/ A look at some of the confirmed Kepler planets, which now includes many Earth-sized objects.
It's difficult to imagine a more successful mission than NASA's Kepler telescope, which was sent to space with the goal of spotting planets orbiting distant stars. It has been phenomenally efficient at finding them. In the process, the probe has revolutionized what we know about our galaxy's population of planets. It's easy to think of Kepler itself as a key milepost in humanity's understanding of our Universe. But for at least some of the scientists who work on exoplanets, Kepler is only the first step in a plan that will take decades, and will culminate when we begin searching all the stars in our neighborhood for signs of life.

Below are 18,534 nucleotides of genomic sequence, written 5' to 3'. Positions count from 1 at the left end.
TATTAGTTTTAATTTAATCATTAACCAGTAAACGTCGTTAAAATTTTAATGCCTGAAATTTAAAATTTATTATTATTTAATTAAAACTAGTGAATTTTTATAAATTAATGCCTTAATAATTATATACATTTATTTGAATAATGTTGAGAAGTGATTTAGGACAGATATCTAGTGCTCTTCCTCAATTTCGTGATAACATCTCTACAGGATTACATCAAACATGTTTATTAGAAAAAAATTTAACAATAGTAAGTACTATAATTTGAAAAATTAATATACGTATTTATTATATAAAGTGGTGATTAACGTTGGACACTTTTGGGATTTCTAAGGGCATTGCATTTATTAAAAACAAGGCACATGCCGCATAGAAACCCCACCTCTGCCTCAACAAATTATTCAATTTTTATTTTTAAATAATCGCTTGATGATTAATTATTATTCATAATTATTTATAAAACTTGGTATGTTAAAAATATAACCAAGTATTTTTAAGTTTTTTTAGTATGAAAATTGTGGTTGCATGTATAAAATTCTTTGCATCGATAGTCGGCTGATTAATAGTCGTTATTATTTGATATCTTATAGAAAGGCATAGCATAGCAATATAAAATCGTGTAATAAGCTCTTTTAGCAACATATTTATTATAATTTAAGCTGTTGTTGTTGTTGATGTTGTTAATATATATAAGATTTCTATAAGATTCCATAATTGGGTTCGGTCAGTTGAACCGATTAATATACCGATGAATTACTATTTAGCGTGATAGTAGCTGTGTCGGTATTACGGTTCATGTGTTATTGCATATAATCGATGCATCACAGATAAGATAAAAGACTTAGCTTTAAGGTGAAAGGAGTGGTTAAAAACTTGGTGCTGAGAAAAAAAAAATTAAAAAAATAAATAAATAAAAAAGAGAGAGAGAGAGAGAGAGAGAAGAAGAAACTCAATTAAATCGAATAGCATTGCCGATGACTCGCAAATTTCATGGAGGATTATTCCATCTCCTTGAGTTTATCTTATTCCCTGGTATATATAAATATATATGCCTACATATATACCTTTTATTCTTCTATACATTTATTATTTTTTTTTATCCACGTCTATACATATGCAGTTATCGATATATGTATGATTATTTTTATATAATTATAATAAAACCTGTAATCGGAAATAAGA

The scientists in question comprised the World Science Festival's panel on exoplanets
: Kepler's Natalie Batalha, the Space Telescope Science Institute's Matt Mountain, and MIT's Sara Seager. The group gave a good background on the discovery of exoplanets, and then provided some ideas of where they thought the research was going. All the ideas ended up with the search for life on other planets.
Kepler and the exoplanet catalog
Exoplanet discoveries have become so commonplace that it's easy to forget we didn't even know any existed prior to 1995. The first discovery announced was greeted with a large dose of skepticism, as some people suspected that the variations used to infer the presence of a planet were inherent to the star itself. Over time, however, we'd built up a catalog of about 700 exoplanets, observed using a variety of methods. Most of these were in the hot Jupiter category, as these were the easiest to spot: their size meant they obscured more of their host star with each orbit, and their mass meant that the star shifted more significantly as the planets circled it.